Writings and Speeches of Eugene V. Debs

By Eugene V. Debs | Go to book overview

SOCIALISM AND THE PRISON1

Socialism and prison are antagonistic terms.

Socialism means freedom and when the people are free they will not be under the necessity of committing crime and going to prison. Such exceptional cases as there may be requiring restraint for the protection of society will be cared for in institutions and under conditions betokening a civilization worthy of the name.

Socialism will abolish the prison by removing its cause and putting an end to the vicious conditions which make such a hideous thing as the prison a necessity in the community life.

I am aware in advance that what is said here in regard to abolishing the prison will be met with incredulity, if not derision, and that the theory and proposal I advance will be pronounced visionary, impractical and impossible. Nevertheless, my confidence remains unshaken that the time will come when society will be so far advanced that it will be too civilized and too humane to maintain a prison for the punishment of an erring member, and that man will think too well of himself to cage his brother as a brute, place an armed brute over him, feed him as a brute, treat him as a brute, and reduce him to the level of a brute.

Socialism proposes that the people--all the people--hall socially own the sources of wealth and social means with which wealth is produced; that the people, in other words, shall be the joint proprietors upon equal terms of the industries of the nation, that these shall be co-operatively operated and democratically managed; it proposes that the people shall appropriate to themselves the whole of the wealth they create to freely satisfy their normal wants instead of turning the bulk of that wealth over, as they now do, to idlers, parasites and non-producers while they suffer in poverty and want.

When the community life is organized upon a co-operative basis according to the socialistic program, every man and woman will have the inalienable right to work with the most improved modern machinery and under the most favorable possible conditions with the assurance that they will receive in return the equivalent of their product, and that they may enjoy in freedom and peace the fruit of their labor.

In such a society there will be a mutuality of interest and a fraternity of spirit that will preclude the class antagonism and the hatred resulting therefrom which now prevail, and men and

____________________
1
From Walls and Bars, Chap. 16.

-481-

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Writings and Speeches of Eugene V. Debs
Table of contents

Table of contents

  • Title Page iii
  • Introduction v
  • Contents xv
  • Proclamation to American Railway Union 1
  • Labor Omnia Vincit 4
  • Liberty 6
  • The Martyred Apostles Of Labor 20
  • Prison Labor - Its Effect on Industry and Trade 24
  • Outlook for Socialism in the United States 34
  • Martin Irons, Martyr 41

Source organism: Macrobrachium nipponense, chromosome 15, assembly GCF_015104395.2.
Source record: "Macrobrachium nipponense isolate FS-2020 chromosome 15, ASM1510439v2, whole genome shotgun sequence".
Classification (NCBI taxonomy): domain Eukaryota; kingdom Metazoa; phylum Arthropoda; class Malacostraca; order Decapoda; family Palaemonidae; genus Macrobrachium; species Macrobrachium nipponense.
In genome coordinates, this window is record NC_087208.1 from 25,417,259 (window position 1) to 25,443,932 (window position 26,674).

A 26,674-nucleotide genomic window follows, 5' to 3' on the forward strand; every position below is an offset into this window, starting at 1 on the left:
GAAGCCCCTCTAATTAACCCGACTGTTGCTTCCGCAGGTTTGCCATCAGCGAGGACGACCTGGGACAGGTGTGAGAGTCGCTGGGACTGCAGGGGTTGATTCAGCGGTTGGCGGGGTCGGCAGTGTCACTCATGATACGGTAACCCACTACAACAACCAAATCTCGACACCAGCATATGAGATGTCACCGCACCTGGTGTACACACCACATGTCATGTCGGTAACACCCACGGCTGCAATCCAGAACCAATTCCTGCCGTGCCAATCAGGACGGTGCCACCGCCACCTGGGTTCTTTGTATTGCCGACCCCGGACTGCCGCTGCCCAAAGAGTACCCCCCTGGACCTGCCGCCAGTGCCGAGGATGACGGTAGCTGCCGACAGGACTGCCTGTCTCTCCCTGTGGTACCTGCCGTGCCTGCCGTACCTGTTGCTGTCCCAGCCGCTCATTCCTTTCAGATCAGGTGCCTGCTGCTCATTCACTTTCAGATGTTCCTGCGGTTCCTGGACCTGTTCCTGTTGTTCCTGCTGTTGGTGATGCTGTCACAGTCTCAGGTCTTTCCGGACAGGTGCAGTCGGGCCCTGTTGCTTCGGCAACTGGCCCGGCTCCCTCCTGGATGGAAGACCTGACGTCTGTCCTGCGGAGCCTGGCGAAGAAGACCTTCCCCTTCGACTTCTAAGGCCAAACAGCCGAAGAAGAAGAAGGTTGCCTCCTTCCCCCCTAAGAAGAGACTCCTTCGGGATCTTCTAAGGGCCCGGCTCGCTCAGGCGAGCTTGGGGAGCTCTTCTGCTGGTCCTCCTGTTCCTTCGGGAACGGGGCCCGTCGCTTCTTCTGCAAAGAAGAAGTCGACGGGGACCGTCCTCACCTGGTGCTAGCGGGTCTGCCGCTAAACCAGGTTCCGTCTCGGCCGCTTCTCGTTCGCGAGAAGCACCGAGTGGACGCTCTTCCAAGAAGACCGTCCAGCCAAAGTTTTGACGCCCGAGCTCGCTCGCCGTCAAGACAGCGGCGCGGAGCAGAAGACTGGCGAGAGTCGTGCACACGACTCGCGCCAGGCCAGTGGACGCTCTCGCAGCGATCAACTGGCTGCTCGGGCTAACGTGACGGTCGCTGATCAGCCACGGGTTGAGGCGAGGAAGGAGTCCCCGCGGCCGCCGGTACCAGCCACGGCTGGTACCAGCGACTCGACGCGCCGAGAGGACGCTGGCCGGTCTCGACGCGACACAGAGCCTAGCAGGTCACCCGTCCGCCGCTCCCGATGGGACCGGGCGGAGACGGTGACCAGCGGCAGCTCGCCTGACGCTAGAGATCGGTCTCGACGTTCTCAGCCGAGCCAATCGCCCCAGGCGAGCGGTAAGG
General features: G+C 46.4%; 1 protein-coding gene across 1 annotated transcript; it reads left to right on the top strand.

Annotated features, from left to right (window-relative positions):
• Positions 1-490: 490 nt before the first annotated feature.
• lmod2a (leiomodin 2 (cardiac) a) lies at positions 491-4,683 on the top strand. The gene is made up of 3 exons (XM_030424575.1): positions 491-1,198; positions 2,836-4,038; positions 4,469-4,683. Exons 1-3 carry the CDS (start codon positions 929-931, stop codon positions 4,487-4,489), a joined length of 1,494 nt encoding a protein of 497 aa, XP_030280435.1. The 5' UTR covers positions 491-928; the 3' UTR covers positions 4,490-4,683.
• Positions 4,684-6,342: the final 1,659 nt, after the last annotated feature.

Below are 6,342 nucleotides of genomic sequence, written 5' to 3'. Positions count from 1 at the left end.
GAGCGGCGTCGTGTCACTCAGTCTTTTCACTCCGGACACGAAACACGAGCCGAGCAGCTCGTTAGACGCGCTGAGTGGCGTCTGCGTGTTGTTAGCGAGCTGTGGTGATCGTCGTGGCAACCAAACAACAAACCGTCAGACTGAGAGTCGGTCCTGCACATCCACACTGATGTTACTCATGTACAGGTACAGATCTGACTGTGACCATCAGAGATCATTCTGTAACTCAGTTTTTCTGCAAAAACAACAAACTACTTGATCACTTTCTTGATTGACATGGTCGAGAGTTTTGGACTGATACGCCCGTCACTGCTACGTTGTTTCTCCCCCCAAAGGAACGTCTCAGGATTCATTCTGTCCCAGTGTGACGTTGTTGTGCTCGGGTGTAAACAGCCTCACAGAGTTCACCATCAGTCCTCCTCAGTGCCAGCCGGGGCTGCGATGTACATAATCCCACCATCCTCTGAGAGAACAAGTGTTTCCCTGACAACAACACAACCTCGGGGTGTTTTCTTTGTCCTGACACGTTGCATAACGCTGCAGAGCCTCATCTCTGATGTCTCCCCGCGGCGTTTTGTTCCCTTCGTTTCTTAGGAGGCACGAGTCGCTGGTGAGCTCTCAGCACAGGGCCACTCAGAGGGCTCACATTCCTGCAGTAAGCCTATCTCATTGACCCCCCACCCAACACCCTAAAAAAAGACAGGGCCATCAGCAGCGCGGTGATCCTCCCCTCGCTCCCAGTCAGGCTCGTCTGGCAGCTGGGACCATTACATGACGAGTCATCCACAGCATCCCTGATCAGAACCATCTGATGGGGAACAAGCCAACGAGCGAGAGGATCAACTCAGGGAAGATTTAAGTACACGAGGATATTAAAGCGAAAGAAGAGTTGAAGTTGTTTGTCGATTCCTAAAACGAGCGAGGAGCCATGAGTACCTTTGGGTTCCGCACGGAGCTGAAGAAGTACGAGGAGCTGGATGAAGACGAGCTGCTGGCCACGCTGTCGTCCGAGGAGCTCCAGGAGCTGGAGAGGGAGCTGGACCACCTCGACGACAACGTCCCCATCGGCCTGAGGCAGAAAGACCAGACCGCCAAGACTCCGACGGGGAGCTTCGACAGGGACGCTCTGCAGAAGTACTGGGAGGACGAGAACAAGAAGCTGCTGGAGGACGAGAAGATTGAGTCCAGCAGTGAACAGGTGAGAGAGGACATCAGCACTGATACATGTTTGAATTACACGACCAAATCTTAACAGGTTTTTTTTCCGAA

• How I Became a Soclialist 43
  • Stopped the Blacklist 47
  • What's the Matter with Chicago? 50
  • The Western Labor Movement 54
  • The Negro and His Nemesis 66
  • The rape-fiend? Horrible! 73
  • The American Movement 76
  • Unionism And Socialism 95
  • The Socialist Party and The Working Class 125
  • The Federal Government and the Chicago Strike Reply to the Article on "The Government in the Chicago Strike of 1894" in Mcclure's Magazine, July, 1904, by Grover Cleveland, Ex-President of the U. S. 140
  • An Edeal Labor Press 161
  • Labor Day Greeting 163
  • Childhood 165
  • The Crimson Standard 166
  • Growth of the Injunction 167
  • Craft Unionism 171
  • Class Unionism 189
  • Revolutionary Unionism1 209
  • You Railroad Men 242
  • Arouse, Ye Slaves! 256
  • The Growth of Socialism 259
  • Open Letter to President Roosevelt 268
  • Prince and Proletaire 271
  • Roosevelts Labor Letters 274
  • December 2. 1859 279
  • John Brown: History's Greatest Hero 280
  • Looking Backward 281
  • Mother Jones 285
  • Thomas Mcgrady 286
  • Revolution 291
  • The Issue 293
  • Railroad Employees and Socialism 311
  • The Socialist Party's Appeal 317
  • Industrial Unionism 323
  • A Letter from Debs 326
  • A Letter from Debs on Immigration 326
  • Industrial Unionism 328
  • Working Class Politics 331
  • Danger Ahead 333
  • The Crisis in Mexico 337
  • Labor's Struggle for Supremacy 340
  • The McNamara Case And The Labor Movement 343
  • Sound Socialist Tactics 350
  • This is Our Year 358
  • Speech of Acceptance 361
  • Revolt of the Railroad Workers 373
  • Homestead And Ludlow 378
  • The Gunmen And The Miners 383
  • The Knights of Columbus 387
  • The Prospect for Peace 391
  • Fantine in Our Day 392
  • Letter Of Acceptance 395
  • Politicians and Preachers 398
  • Ruling Class Robbers 399
  • The Class War And Its Outlook 400
  • Tom Mooney Sentenced To Death 403
  • The I. W. W. Bogey 405
  • John Swinton: Radical Editor and Leader 409
  • The Canton, Ohio Speech 417
  • Address To The Jury 433
  • Statement To The Court 437
  • The Day of the People 440
  • Serving the Labor Movement 443
  • Sacco and Vanzetti 450
  • Woman--Comrade And Equal 453
  • The Relation of Society to the Convict 456
  • My 1920 Campaign for President 463
  • Leaving The Prison 468
  • Capitalism and Crime 473
  • Poverty and the Prison 477
  • Socialism and the Prison 481
  • Bibliography 485
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